Expression of genes encoding outer membrane proteins (OmpF and OmpC porins) was determined using real-time reverse transcription PCR. The total RNA was extracted using the Trizol method and reversely transcribed into cDNA using the PrimeScriptTM RT reagent Kit with gDNA Eraser (TAKARA, China). Real-time quantitative PCR was performed using SYBR® Green I assay with analysis of dissociation curve (2× SYBR Green q-PCR Master Mix, Biomake, USA) on Applied Biosystems ViiATM 7 Dx (Life Technologies, USA). Each experiment was performed in triplicate. The expression of porin-encoding genes, ompF and ompC, relative to rpoB was determined using specific primers and conditions described previously (Majewski et al., 2016). Relative expression was derived from the 2-Δ(ΔCT) formula, in which ΔCT represented the difference of cycle threshold (CT) between target genes and rpoB, while Δ(ΔCT) represented the difference of ΔCT between CREL strains and a standard strain, Enterobacter cloacae ATCC 700323.

Genetic Homologeity Analysis

All isolates were analyzed by PFGE to determine their genetic relatedness. In brief, the bacterial suspension mixed with equal volumes of low-melting-temperature agarose was cleaved with 1% sodium dodecyl sulfate and proteinase K (Sigma, USA) at 54°C overnight, and then digested with restriction endonuclease Xba I (Takara, Dalian, China) at 37°C for 8 h. DNA separation was performed in 0.5× TBE buffer using a pulsed-field electrophoresis system (CHEF MAPPER; Bio-Rad Laboratories, California, USA) under the following conditions: temperature 14°C; voltage 6.0 V/cm; switch angle, 120°; and switch ramp of 2.16–54.17 s for 18 h. Comparison of pulsotypes was performed with Bionumerics software version 6.6. Isolates were allocated into genetic similarity clusters using an 80% cut-off value. MLST was performed as described previously (https://pubmlst.org/ecloacae/). New alleles and sequence types were submitted to the MLST website and approved (https://pubmlst.org/ecloacae/). EnteroBase together with GrapeTree was used to analyze population evolutionary relationship (https://enterobase.readthedocs.io/en/latest/index.html).

Whole-Genome Sequencing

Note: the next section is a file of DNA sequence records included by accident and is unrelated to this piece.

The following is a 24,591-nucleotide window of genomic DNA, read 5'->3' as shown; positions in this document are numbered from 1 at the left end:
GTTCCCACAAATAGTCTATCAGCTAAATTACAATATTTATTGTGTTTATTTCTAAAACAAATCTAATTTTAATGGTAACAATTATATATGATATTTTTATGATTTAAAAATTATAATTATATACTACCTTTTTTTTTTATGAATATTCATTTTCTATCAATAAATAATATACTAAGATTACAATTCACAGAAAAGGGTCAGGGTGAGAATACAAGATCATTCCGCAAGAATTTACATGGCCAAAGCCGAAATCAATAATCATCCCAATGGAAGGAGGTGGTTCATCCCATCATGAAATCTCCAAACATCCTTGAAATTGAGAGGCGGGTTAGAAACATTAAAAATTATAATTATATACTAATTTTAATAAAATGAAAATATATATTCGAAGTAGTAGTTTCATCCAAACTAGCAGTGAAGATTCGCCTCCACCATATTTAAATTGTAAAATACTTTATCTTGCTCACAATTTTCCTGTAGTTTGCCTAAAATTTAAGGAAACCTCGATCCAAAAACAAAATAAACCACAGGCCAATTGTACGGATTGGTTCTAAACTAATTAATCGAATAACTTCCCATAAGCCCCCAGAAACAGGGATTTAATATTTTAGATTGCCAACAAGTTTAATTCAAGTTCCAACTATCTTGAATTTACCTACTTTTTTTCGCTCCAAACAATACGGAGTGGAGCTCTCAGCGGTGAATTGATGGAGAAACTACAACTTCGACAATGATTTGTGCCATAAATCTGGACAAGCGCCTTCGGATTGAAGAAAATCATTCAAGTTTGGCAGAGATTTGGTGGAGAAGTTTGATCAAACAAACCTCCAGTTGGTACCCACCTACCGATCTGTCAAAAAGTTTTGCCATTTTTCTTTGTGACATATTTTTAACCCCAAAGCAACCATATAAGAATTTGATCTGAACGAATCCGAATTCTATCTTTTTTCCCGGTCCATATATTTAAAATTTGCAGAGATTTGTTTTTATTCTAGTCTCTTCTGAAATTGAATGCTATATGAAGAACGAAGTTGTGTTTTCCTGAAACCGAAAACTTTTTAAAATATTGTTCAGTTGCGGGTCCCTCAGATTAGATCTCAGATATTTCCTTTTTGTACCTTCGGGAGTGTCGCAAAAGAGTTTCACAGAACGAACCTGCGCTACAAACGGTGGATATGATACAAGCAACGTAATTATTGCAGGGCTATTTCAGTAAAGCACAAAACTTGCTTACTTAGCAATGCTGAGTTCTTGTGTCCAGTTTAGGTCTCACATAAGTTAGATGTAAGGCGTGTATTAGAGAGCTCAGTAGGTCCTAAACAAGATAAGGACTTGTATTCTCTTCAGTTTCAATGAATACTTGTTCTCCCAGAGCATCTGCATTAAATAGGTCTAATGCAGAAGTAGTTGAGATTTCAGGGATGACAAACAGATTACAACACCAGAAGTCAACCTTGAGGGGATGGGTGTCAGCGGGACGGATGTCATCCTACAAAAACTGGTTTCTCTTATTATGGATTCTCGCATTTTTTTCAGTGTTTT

Six representative strains producing single NDM-1, six strains producing single IMP (according to clonal relatedness), one strain co-producing NDM-1 and IMP-1, and eight strains negative for all β-lactamase genes were selected for whole-genome sequencing. Genomic DNA was extracted using a MiniBEST Bacteria Genomic DNA Extraction Kit (TaKaRa, Dalian, China). DNA library was prepared using a QIAseq FX DNA Library Kit (Qiagen Inc., Valencia, CA) following the manufacturer's recommendations. The quantity and quality of the libraries were assessed with a Qubit dsDNA HS Assay Kit (Life technologies, USA) and LabChip GX Analyzer (Perkin Elmer; Waltham, MA). All barcoded libraries were pooled together in equimolar amounts and sequenced on NextSeq 500 platform (illumina Inc., San Diego, CA). Sequencing raw reads were processed for library adapter removal and filtering using FASTQ preprocessor Fastp v0.12.5 (Chen et al., 2018), followed by de novo assembly with SPAdes v3.13.0 (Bankevich et al., 2012) and annotating using Prokka annotation pipeline (Seemann, 2014). Antimicrobial resistance genes and plasmid-typing identification were mined using ABRicate program (https://github.com/tseemann/abricate, v0.8.2), and the contig containing carbapenemase genes, such as blaNDM and blaIMP, were extracted with an in-house Python script, followed by BLAST against NCBI sequence database. The sequence containing blaIMP of the variable regions of integrons were analyzed followed by the Integron Database (http://integrall.bio.ua.pt/). Genetic organization analysis was visualized using EasyFig v2.2.3 (Sullivan et al., 2011).

Statistical Analysis

All the statistical analyses were performed by SPSS 18.0 (IBM Corp., Armonk, USA). The chi-square test was applied to evaluate difference in antibiotic resistance between carbapenemase-positive and carbapenemase-negative subpopulations. Relative changes in gene expression were indicated with median and extremum. All the relevant data were analyzed by non-parametric rank sum test, and was considered statistically significant if P < 0.05.

Ethical Considerations

This study was approved by Institutional Review Board of Second Affiliated Hospital of Soochow University. The study was retrospective and patients were not identified during data collection. Informed consent was not needed for this study.

Result

Characteristics of Clinical CREL Isolates